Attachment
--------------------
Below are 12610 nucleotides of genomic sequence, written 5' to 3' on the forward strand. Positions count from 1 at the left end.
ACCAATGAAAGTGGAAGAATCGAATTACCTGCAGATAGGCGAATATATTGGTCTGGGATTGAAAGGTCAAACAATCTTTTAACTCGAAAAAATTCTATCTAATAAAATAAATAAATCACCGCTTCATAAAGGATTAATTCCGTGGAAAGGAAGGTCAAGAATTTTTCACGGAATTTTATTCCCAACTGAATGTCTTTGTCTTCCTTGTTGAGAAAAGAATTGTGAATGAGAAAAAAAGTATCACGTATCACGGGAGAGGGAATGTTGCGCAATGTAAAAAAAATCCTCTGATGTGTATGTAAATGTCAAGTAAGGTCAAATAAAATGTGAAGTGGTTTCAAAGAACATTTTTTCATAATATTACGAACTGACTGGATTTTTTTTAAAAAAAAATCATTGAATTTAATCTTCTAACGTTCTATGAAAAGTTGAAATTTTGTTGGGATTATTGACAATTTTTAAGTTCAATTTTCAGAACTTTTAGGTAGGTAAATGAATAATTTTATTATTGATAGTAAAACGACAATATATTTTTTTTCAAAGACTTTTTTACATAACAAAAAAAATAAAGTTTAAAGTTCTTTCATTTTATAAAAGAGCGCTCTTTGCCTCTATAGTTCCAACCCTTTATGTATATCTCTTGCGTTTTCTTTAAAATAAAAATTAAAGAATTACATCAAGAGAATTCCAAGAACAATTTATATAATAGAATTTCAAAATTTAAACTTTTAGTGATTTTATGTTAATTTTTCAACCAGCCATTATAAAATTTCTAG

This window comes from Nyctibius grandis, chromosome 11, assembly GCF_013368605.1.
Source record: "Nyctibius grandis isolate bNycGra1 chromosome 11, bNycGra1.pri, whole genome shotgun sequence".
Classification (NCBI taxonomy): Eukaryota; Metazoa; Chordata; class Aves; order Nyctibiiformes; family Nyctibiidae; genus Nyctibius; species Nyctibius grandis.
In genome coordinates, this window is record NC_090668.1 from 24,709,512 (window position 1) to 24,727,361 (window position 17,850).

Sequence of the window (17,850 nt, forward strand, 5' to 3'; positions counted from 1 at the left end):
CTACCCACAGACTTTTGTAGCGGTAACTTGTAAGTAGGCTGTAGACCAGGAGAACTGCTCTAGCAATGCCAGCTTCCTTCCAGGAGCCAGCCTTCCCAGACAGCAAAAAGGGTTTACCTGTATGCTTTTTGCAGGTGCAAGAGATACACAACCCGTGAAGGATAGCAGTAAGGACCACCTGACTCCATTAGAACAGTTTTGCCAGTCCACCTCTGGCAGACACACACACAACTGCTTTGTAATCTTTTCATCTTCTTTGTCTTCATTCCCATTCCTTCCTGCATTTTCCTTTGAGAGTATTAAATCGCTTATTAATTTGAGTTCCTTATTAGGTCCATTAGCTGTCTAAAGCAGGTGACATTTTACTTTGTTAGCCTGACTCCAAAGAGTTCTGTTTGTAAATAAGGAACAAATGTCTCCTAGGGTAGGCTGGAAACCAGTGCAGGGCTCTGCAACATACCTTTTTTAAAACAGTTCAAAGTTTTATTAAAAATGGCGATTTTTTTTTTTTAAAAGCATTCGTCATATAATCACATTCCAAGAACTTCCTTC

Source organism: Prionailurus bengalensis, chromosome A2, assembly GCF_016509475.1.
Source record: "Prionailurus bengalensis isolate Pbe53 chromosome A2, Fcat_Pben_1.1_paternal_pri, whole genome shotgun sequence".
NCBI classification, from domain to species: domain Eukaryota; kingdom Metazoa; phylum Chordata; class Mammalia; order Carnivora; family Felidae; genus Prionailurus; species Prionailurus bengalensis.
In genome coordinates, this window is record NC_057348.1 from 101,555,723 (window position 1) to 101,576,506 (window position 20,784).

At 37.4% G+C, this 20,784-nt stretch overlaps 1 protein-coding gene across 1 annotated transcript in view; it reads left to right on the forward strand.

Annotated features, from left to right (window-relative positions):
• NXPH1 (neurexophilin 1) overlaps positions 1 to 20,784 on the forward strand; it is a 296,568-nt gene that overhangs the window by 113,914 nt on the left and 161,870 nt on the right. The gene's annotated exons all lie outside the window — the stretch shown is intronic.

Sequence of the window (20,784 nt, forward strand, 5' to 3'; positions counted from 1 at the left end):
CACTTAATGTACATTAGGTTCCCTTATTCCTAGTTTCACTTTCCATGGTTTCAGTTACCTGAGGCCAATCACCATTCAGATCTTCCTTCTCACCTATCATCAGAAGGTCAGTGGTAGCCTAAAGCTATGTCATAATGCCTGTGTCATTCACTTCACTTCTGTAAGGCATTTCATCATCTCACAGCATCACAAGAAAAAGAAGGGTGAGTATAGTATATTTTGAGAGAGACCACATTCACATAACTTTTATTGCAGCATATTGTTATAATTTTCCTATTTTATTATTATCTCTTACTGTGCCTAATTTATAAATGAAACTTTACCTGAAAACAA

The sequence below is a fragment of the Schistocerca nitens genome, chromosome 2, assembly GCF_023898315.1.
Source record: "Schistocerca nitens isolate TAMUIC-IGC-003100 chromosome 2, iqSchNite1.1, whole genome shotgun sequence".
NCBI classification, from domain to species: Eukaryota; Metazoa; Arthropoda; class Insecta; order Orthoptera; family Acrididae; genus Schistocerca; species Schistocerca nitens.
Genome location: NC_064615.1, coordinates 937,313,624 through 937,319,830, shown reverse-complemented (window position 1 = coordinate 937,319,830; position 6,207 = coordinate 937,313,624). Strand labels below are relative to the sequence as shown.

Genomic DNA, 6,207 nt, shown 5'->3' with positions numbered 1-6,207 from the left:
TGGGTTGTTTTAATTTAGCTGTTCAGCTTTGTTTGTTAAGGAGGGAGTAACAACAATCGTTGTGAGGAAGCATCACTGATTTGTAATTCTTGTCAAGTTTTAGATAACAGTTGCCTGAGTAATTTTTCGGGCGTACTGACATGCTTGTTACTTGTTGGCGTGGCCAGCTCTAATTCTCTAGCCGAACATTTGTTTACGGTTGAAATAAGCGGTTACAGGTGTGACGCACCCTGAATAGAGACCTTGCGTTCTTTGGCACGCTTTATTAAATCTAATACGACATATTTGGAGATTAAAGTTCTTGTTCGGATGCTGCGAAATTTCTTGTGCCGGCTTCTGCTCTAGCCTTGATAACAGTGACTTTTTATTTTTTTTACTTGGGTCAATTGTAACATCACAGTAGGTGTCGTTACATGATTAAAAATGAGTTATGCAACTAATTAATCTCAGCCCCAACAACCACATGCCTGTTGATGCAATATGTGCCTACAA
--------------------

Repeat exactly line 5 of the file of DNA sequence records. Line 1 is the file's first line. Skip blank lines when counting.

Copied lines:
Classification (NCBI taxonomy): Eukaryota; Metazoa; Chordata; class Aves; order Nyctibiiformes; family Nyctibiidae; genus Nyctibius; species Nyctibius grandis.